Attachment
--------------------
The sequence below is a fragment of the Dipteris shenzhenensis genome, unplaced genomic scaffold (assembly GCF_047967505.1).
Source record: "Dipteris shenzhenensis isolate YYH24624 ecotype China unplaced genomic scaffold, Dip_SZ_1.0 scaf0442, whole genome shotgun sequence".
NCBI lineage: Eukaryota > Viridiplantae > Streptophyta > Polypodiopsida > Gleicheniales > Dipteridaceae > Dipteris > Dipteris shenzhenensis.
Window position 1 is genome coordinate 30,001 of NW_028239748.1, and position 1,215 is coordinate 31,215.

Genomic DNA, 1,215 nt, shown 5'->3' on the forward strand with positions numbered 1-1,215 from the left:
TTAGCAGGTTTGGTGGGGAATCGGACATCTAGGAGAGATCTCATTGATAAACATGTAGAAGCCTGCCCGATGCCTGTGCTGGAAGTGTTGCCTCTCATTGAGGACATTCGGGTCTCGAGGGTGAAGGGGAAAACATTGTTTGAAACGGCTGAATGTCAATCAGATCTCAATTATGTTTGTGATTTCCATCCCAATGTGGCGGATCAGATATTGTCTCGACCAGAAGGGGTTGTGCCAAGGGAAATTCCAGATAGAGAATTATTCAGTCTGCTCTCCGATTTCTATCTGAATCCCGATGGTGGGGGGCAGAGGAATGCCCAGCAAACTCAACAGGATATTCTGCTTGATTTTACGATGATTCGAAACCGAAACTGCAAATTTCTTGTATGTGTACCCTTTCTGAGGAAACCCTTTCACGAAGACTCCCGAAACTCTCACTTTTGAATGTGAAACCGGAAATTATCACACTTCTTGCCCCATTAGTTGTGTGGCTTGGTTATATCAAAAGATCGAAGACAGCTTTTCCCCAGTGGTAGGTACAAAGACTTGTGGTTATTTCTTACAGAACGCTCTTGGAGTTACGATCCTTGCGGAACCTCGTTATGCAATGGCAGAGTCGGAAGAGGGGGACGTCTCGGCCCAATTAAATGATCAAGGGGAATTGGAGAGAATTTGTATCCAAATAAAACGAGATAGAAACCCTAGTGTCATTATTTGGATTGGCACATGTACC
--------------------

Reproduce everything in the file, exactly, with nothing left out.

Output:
The sequence below is a fragment of the Dipteris shenzhenensis genome, unplaced genomic scaffold (assembly GCF_047967505.1).
Source record: "Dipteris shenzhenensis isolate YYH24624 ecotype China unplaced genomic scaffold, Dip_SZ_1.0 scaf0442, whole genome shotgun sequence".
NCBI lineage: Eukaryota > Viridiplantae > Streptophyta > Polypodiopsida > Gleicheniales > Dipteridaceae > Dipteris > Dipteris shenzhenensis.
Window position 1 is genome coordinate 30,001 of NW_028239748.1, and position 1,215 is coordinate 31,215.

Genomic DNA, 1,215 nt, shown 5'->3' on the forward strand with positions numbered 1-1,215 from the left:
TTAGCAGGTTTGGTGGGGAATCGGACATCTAGGAGAGATCTCATTGATAAACATGTAGAAGCCTGCCCGATGCCTGTGCTGGAAGTGTTGCCTCTCATTGAGGACATTCGGGTCTCGAGGGTGAAGGGGAAAACATTGTTTGAAACGGCTGAATGTCAATCAGATCTCAATTATGTTTGTGATTTCCATCCCAATGTGGCGGATCAGATATTGTCTCGACCAGAAGGGGTTGTGCCAAGGGAAATTCCAGATAGAGAATTATTCAGTCTGCTCTCCGATTTCTATCTGAATCCCGATGGTGGGGGGCAGAGGAATGCCCAGCAAACTCAACAGGATATTCTGCTTGATTTTACGATGATTCGAAACCGAAACTGCAAATTTCTTGTATGTGTACCCTTTCTGAGGAAACCCTTTCACGAAGACTCCCGAAACTCTCACTTTTGAATGTGAAACCGGAAATTATCACACTTCTTGCCCCATTAGTTGTGTGGCTTGGTTATATCAAAAGATCGAAGACAGCTTTTCCCCAGTGGTAGGTACAAAGACTTGTGGTTATTTCTTACAGAACGCTCTTGGAGTTACGATCCTTGCGGAACCTCGTTATGCAATGGCAGAGTCGGAAGAGGGGGACGTCTCGGCCCAATTAAATGATCAAGGGGAATTGGAGAGAATTTGTATCCAAATAAAACGAGATAGAAACCCTAGTGTCATTATTTGGATTGGCACATGTACC